Scientific discoveries this week: 4/29/13

Orlando, Florida
Researchers from the University of Central Florida demonstrated that species can evolve over generations regardless of whether they have to compete for food, habitat, or other factors. They used a computer model to mimic how organisms evolve and their results indicated that competition is not necessary for evolution to take place. According to Kenneth Stanley, a professor with the research team, evolvable organisms separate themselves from other less evolvable organisms over time simply by becoming more diverse. Their results do not correspond with commonly held beliefs and indicate that the traditional selective and adaptive explanations for increasing evolvability deserve more scrutiny.

Lleida, Spain
According to a variety of case studies, scientists determined that the European Union (EU) is undermining its competitiveness in agriculture due to its agricultural policy of not not using genetically engineered crops (GMOs). According to the researchers from the University of Lleida-Agrotecnico Center in Spain, the EU agricultural policy is inconsistent and obstructs what it sets to achieve. Studies show that the due to the effective ban on GMOs in Europe on the cultivations of genetically modified crops such as cotton, maize, and soybean, there is insufficient resources and capacity to produce the crops by conventional means in Europe and the same products are imported from other nations. Furthermore, the EU banned farmers from using certain pesticides and restricted some other nonchemical methods of pest control while still allowing the importation of products produced using those techniques. In their paper published in Trends in Plant Science, the scientists said, “EU farmers are denied freedom of choice — in essence, they are prevented from competing because EU policies actively discriminate against those wishing to cultivate genetically engineered crops, yet exactly the same crops are approved for import.”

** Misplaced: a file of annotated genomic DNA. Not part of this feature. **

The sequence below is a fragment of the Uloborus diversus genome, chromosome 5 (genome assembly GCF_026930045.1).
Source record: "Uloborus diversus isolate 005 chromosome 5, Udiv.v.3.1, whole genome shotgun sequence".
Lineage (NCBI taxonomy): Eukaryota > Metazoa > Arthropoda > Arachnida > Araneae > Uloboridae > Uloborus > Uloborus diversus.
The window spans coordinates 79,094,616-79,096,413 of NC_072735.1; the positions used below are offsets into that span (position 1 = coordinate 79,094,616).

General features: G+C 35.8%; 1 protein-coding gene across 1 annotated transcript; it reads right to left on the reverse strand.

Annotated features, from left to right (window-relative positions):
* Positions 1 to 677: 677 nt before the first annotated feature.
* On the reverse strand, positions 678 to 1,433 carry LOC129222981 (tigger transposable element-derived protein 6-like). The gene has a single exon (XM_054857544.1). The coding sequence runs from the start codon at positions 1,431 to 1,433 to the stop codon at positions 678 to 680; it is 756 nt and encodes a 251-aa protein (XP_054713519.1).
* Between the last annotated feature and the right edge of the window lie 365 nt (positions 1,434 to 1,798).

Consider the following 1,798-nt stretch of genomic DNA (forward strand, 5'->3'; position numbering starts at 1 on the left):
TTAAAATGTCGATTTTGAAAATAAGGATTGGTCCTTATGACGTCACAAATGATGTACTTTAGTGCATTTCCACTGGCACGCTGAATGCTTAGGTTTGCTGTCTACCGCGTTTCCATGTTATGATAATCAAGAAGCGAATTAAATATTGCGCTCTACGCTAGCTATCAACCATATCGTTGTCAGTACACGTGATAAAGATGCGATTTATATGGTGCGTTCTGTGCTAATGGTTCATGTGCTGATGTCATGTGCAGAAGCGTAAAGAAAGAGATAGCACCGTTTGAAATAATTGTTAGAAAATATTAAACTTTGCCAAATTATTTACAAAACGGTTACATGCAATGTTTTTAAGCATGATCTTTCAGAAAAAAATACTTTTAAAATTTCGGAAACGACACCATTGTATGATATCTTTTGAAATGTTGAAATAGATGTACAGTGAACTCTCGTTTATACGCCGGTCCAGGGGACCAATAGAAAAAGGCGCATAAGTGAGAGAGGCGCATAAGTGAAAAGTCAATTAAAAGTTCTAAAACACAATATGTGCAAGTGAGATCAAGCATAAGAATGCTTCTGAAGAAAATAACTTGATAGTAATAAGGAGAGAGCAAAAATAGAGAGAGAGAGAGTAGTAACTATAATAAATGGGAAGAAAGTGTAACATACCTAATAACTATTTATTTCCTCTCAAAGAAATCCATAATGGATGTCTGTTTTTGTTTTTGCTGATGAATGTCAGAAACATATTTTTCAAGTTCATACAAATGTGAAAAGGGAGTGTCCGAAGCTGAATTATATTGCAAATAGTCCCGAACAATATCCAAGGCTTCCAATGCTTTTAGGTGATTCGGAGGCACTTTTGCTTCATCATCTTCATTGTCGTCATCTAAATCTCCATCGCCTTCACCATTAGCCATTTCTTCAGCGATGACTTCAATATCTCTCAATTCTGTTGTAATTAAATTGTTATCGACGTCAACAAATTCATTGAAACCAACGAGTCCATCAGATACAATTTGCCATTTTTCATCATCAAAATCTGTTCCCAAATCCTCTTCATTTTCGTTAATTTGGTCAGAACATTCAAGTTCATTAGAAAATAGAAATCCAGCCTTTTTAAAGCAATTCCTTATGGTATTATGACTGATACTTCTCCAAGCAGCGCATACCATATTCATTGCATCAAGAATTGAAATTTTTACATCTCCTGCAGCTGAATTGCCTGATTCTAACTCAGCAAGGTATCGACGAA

Lund, Sweden
According to a study at Lund University in Sweden, drinking coffee could decrease the risk of breast cancer recurrence in patients taking the drug Tamoxifen. The team followed over 600 breast cancer patients from Sweden for an average of five years with about 300 of them taking Tamoxifen. Tamoxifen a common hormone therapy after breast cancer surgery, reduces the risk of new tumours by blocking oestrogen receptors. According to the study, patients who took the pill along with two or more cups of coffee per day, reported less that half the rate of cancer recurrence when compared to patients who took Tamoxifen without drinking coffee. The researchers do not know how exactly coffee interacts with the drug but one theory is that coffee activates Tamoxifen and makes it more efficient. In the past, the researchers linked coffee consumption to a decreased risk of developing certain types of breast cancer and demonstrated that caffeine hampers the growth of cancer cells.

Boulder, Colorado
A new study from researchers at the University of Colorado Boulder indicate that forced exercise can reduce anxiety and depression just like voluntary exercise. Past studies demonstrated that people who exercise generally have less stress related disorders and the perception of control over one’s body when they exercise can benefit that person’s mental health. But according to this new study even a person who is forced to exercise, thus eliminating the perception of control, still reaps the benefits of reduced anxiety and depression. The study involved a lab experiment using rats. During a six week period some rats remained sedentary while others exercised by running on a wheel. The rats that exercised were divided into two groups that ran a equal amount of time but one group ran whenever it chose to, while the other group ran on mechanized wheels that rotated according to a predetermined schedule. After the six weeks the rats were exposed to a laboratory stressor and then their anxiety levels were tested the next day. The anxiety or stress was quantified by measuring how long the rats froze, when they were put in an environment they had been conditioned to fear. The longer they froze the greater the residual anxiety from being stressed the previous day. Another group of rats was also tested as a control group without being stressed the day before. The study demonstrated that no matter whether the rats were forced to run or chose to run they were protected against stress and anxiety. The sedentary rats on the other hand froze for much longer periods of time than any of the active rats. The implications for humans dictate that those that perceive exercise as being forced such as some athletes or patients following a doctor’s exercise prescription are still going to get the benefits in terms of reducing their anxiety and depression.

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